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Napa homeowners get tax break to preserve historic homes
Preservation

Napa homeowners get tax break to preserve historic homes

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Before they moved to Napa last year, Robin and Meghan Shay spent a great deal of effort preserving and renovating their previous home, a 1850s-era row house located in Jersey City, New Jersey.

“It was a gem,” Robin Shay recalled.

But to their shock, the person who bought their Jersey City home subsequently gutted the property.

“We didn’t know that was the buyer’s intention,” Shay said. “It broke our heart.”

After buying a historic home in downtown Napa on Vallejo Street in 2017, “I immediately wanted to apply for some sort of historic protection for the house so that wouldn’t happen again,” said Robin Shay.

To do so, the Shays recently applied for a Mills Act certification. Under this state law, in exchange for pledging to preserve a historic property, the couple will save thousands in property taxes.

While the Mills Act has been available in Napa since 2005, according to Michael Walker, senior planner with the city’s community development department, only six city properties have received the designation.

Two more — the Shay’s home at 1043 Vallejo St. and a property at 492 Randolph St., recently applied.

Shay’s home is also known as the Schuppert House. It was built around 1875 for Joseph Schuppert.

The home at 492 Randolph, built in the 1890s is known as the George E. Goodman, Jr. house.

Of the six properties that already have a Mills Act contract, three are residences. Those are: 554 Randolph St., 333 Franklin St. and 1543 Main St. The property tax savings for those homes range from about $1,000 to $2,475 a year.

The other three are commercial buildings: The former Napa Steam Laundry at 1600 Main St., the Napa Valley Opera House and the Beckstoffer building at 1202 First St.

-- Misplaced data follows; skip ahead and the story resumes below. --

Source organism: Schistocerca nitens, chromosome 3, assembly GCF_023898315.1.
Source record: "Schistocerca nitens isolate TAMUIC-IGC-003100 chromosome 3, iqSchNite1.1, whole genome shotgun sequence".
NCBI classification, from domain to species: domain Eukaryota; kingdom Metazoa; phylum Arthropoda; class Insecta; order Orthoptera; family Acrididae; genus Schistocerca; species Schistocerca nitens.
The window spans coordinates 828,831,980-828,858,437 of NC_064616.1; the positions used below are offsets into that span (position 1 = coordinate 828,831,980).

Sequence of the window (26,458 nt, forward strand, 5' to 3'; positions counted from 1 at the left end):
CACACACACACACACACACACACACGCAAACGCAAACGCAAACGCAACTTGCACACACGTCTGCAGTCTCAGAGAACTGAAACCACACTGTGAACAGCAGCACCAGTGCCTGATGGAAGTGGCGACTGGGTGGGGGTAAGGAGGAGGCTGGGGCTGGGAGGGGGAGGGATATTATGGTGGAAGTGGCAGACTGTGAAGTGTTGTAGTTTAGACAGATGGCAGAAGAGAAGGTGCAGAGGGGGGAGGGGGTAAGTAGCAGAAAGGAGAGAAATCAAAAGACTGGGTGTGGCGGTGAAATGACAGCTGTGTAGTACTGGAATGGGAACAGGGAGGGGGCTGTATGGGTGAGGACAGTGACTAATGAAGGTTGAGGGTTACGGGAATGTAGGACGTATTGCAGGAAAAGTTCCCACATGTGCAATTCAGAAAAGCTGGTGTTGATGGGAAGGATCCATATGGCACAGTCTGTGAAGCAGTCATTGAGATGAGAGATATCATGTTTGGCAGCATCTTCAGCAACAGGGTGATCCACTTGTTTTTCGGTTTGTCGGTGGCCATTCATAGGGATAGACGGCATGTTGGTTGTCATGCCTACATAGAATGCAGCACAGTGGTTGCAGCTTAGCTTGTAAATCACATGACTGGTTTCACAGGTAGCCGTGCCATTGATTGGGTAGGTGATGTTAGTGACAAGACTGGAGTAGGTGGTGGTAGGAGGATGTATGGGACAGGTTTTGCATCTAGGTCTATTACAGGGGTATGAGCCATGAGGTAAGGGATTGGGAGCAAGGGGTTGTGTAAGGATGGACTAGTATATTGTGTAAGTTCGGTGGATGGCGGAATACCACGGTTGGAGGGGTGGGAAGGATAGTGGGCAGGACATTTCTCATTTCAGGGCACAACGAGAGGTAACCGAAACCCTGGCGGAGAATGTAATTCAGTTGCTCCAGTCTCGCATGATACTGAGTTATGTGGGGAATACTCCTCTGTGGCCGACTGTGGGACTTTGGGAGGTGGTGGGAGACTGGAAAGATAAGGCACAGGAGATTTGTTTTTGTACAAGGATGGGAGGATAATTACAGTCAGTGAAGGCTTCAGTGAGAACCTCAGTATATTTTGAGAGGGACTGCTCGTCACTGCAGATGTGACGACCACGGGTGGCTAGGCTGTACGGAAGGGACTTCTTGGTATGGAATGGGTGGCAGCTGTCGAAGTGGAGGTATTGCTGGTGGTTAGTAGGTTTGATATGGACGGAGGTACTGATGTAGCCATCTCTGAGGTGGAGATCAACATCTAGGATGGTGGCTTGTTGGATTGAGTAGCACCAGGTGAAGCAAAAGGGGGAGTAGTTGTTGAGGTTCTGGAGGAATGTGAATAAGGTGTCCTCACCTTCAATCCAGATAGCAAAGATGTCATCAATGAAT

Walker said he’s not sure why more owners haven’t applied for Mills Act certification. Perhaps it’s because there hasn’t been much outreach to promote it. The $2,500 fee that covers staff time and materials as well as required notices for hearings before the Cultural Heritage Commission and City Council could also be a deterrent, he acknowledged.

That hasn’t stopped Patty Theodorides.

An owner of 492 Randolph St., Theodorides said her property taxes at that home top more than $20,000 a year now.

She estimated that Mills Act certification would save her several thousand dollars a year, “which would help us do other things to the building,” she said.

Theodorides is happy to have the opportunity to apply. “Anything we can do to help us out, that’d be great,” Theodorides said. “It’s a good benefit to have. Hopefully that will make other investors buy these homes and keep them.”

Shay said he has another good reason to apply for the Mills Act certification for the Schuppert House.

“I see this as not only as a personal preservation” project, but ultimately a way to improve the neighborhood and help build civic pride, said Shay.

His Jersey City house “didn’t have something like the Mills Act to protect it.”

While the Mills Act has been available in Napa since 2005, according to Michael Walker, senior planner with the city’s community development department, only six city properties have received the designation.

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Business Editor

Jennifer Huffman is the business editor and a general assignment reporter for the Napa Valley Register. I cover a wide variety of topics for the newspaper. I've been with the Register since 2005.

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